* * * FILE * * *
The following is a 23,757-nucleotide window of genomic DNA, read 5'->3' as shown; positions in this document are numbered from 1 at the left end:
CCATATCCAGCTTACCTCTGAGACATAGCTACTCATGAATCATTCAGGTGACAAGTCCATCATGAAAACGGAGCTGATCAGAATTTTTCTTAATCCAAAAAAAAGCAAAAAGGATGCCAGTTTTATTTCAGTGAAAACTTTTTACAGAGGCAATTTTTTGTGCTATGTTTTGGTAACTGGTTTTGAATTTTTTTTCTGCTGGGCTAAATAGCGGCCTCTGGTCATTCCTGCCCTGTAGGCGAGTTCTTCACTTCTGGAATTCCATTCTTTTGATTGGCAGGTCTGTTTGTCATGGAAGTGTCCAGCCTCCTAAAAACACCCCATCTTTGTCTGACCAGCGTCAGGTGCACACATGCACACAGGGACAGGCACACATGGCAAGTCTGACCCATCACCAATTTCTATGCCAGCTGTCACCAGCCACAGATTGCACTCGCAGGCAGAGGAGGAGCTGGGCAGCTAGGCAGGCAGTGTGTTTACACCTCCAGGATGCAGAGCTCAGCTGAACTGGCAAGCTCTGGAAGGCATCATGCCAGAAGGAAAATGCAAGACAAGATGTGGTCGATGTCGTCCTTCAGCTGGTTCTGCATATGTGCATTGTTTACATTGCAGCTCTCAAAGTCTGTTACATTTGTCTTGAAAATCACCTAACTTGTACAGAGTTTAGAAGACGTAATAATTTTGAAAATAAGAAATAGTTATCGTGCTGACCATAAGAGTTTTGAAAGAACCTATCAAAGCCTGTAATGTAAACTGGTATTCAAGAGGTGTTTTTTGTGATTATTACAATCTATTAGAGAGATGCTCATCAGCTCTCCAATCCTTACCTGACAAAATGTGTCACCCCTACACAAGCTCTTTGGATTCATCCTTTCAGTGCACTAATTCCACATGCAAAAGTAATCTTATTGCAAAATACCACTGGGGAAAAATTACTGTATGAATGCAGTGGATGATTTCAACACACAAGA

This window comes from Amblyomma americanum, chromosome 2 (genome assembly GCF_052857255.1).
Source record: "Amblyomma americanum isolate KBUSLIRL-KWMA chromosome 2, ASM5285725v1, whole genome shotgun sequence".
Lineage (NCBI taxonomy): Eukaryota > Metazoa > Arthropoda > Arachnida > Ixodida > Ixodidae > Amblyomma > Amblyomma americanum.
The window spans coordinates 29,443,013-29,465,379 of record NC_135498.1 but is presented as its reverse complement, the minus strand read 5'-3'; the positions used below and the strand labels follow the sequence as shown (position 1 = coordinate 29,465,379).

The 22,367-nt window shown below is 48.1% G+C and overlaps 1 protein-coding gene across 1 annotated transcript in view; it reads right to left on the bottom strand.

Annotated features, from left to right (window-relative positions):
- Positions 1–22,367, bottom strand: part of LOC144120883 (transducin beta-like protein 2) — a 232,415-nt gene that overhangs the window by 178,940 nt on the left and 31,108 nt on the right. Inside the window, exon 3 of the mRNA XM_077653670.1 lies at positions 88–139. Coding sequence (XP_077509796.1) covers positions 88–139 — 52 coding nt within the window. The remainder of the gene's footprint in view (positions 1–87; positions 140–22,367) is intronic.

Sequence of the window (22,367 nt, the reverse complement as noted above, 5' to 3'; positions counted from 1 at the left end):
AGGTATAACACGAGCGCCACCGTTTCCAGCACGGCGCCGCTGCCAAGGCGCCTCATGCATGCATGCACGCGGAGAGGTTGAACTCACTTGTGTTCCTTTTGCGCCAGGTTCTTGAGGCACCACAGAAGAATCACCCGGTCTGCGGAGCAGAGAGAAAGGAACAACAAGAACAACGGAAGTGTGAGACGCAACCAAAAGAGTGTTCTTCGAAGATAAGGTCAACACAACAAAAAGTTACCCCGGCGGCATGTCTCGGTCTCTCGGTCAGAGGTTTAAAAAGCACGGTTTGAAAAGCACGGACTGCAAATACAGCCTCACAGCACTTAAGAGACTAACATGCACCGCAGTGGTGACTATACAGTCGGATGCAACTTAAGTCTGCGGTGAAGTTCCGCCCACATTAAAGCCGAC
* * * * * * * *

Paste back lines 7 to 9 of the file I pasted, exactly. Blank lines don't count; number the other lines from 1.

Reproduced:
The 22,367-nt window shown below is 48.1% G+C and overlaps 1 protein-coding gene across 1 annotated transcript in view; it reads right to left on the bottom strand.

Annotated features, from left to right (window-relative positions):
- Positions 1–22,367, bottom strand: part of LOC144120883 (transducin beta-like protein 2) — a 232,415-nt gene that overhangs the window by 178,940 nt on the left and 31,108 nt on the right. Inside the window, exon 3 of the mRNA XM_077653670.1 lies at positions 88–139. Coding sequence (XP_077509796.1) covers positions 88–139 — 52 coding nt within the window. The remainder of the gene's footprint in view (positions 1–87; positions 140–22,367) is intronic.